- Load your packages. In RStudio, one of the windows will have a ‘packages’ tab where you can check off whatever packages you need for your work. We’ll be using paleotree and phytools. If you don’t have these already, there’s an option to download them from CRAN and it’s super easy.
Reading your files into R is relatively straightforward. First up, read your tree file in:
You can check to make sure your tree looks right by doing
and if your tree file had multiple trees and you just want to check one, you can call it using
You also want to read your time range data in:
ranges<-read.csv(file=”ranges.csv”, header=F, row.names=1)
And your nodes, if you have them:
The row.names part is important if you have a column of taxon names, but sometimes things seem to get a bit weird there, so you can use this to make sure everything’s ok
Now is a good time to check to make sure everything is hunky dory with your ranges, because this is where I’ve had some trouble, especially since I was making a time-calibrated tree with hundreds of taxa. It’s easy to mix things up! So, you can check to make sure the names of the ranges and tree line up correctly using
If you get a “character 0” response after using setdiff, you are good to go! If not, try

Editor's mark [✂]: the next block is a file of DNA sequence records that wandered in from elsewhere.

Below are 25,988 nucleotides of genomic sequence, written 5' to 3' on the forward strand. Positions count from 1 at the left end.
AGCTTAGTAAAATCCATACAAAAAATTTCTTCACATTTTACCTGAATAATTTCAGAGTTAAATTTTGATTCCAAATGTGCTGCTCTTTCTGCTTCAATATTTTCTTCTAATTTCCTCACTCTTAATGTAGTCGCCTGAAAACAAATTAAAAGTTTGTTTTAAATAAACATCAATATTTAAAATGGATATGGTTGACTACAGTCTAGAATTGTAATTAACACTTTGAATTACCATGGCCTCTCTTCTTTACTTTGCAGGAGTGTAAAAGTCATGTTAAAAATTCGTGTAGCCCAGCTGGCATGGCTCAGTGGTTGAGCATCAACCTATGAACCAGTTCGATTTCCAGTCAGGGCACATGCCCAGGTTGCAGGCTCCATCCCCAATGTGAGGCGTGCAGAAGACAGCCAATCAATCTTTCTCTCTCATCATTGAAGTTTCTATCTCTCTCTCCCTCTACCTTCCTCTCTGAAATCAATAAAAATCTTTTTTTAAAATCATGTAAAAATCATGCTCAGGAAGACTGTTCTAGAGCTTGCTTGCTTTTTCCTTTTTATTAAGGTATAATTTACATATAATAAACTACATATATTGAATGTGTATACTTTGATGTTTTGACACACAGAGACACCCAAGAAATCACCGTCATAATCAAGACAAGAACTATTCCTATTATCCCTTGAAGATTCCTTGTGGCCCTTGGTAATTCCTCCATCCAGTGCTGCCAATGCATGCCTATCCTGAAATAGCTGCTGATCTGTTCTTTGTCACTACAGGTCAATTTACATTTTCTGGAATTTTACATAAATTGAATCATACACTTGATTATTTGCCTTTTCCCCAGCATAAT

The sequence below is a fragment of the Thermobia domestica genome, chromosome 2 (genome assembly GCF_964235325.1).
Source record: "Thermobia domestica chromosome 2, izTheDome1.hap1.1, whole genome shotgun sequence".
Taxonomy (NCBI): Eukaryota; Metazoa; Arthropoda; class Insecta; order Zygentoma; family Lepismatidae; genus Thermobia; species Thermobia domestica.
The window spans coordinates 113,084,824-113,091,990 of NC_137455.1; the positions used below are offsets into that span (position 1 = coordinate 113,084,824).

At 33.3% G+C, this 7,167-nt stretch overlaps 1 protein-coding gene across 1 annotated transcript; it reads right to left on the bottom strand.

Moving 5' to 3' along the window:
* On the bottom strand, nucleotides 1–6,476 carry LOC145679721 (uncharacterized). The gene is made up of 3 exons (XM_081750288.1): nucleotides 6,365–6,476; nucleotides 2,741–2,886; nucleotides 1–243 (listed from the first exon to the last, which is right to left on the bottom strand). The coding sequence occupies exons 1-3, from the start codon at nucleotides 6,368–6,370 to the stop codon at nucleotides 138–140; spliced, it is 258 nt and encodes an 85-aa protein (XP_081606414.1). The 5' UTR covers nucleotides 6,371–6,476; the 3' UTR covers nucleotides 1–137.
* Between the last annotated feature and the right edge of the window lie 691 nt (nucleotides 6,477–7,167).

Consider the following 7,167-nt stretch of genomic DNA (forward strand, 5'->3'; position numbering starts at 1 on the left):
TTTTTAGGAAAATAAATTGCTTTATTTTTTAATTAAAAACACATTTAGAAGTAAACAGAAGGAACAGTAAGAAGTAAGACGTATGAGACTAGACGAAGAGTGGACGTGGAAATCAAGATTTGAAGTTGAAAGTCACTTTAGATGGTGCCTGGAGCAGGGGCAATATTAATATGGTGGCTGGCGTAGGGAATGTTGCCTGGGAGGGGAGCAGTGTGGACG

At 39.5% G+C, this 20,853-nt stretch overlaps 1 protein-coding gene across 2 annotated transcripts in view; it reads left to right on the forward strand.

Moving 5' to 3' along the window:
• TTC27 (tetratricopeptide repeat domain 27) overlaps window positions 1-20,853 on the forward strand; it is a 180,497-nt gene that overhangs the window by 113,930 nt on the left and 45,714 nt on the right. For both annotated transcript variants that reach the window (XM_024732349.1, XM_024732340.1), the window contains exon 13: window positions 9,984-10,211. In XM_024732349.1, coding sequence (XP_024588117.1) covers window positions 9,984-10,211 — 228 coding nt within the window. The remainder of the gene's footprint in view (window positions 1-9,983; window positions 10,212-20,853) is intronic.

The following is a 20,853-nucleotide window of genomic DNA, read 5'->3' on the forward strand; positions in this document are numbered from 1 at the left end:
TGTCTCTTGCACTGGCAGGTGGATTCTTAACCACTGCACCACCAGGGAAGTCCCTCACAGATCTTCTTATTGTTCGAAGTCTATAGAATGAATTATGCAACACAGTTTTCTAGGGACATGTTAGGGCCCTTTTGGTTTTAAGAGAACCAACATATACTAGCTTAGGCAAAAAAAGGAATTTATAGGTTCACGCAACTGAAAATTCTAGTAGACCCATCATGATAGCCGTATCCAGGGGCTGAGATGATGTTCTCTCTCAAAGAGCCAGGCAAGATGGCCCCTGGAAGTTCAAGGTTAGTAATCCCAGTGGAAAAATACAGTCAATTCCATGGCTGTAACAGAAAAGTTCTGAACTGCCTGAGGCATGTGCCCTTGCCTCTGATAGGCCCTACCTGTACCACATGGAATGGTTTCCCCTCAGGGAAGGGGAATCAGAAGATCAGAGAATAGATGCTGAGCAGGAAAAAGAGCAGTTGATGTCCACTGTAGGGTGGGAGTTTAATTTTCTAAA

and check setdiff again.
I had a “ “ show up once while doing this and it was because my range table was including empty rows, so my fix for this was to just copy my range data into a new Excel sheet, resave as a .csv, and read it back into R. Problem solved!
There’s one more thing you need to do to your ranges for paleotree, and that’s to read that information into timeData:
YOU ARE READY FOR PALEOTREE
Ok, we’ve got our tree/trees, time ranges, and internal node dates read into R and hopefully all talking to each other nicely. We are now ready to use the paleotree function to time-calibrate those trees!
paleotree has three methods for time-scaling your tree, described by David Bapst at his blog and also in the official documentation. With many many many apologies to David because I know cal3TimePaleoPhy is the better method, I have never been able to get my giant dataset of ranges and bins to work properly and in a fit of pique opted to use regular ol’ timePaleoPhy instead, so that’s what I’m going to describe here. It looks like this in the official documentation:
timePaleoPhy(tree, timeData, type=”basic”, vartime=NULL, ntrees=1, randres=FALSE, timeres=FALSE, add.term=FALSE, inc.term.adj=FALSE, dateTreatment=”firstLast”, node.mins=NULL, noisyDrop=TRUE, plot=FALSE)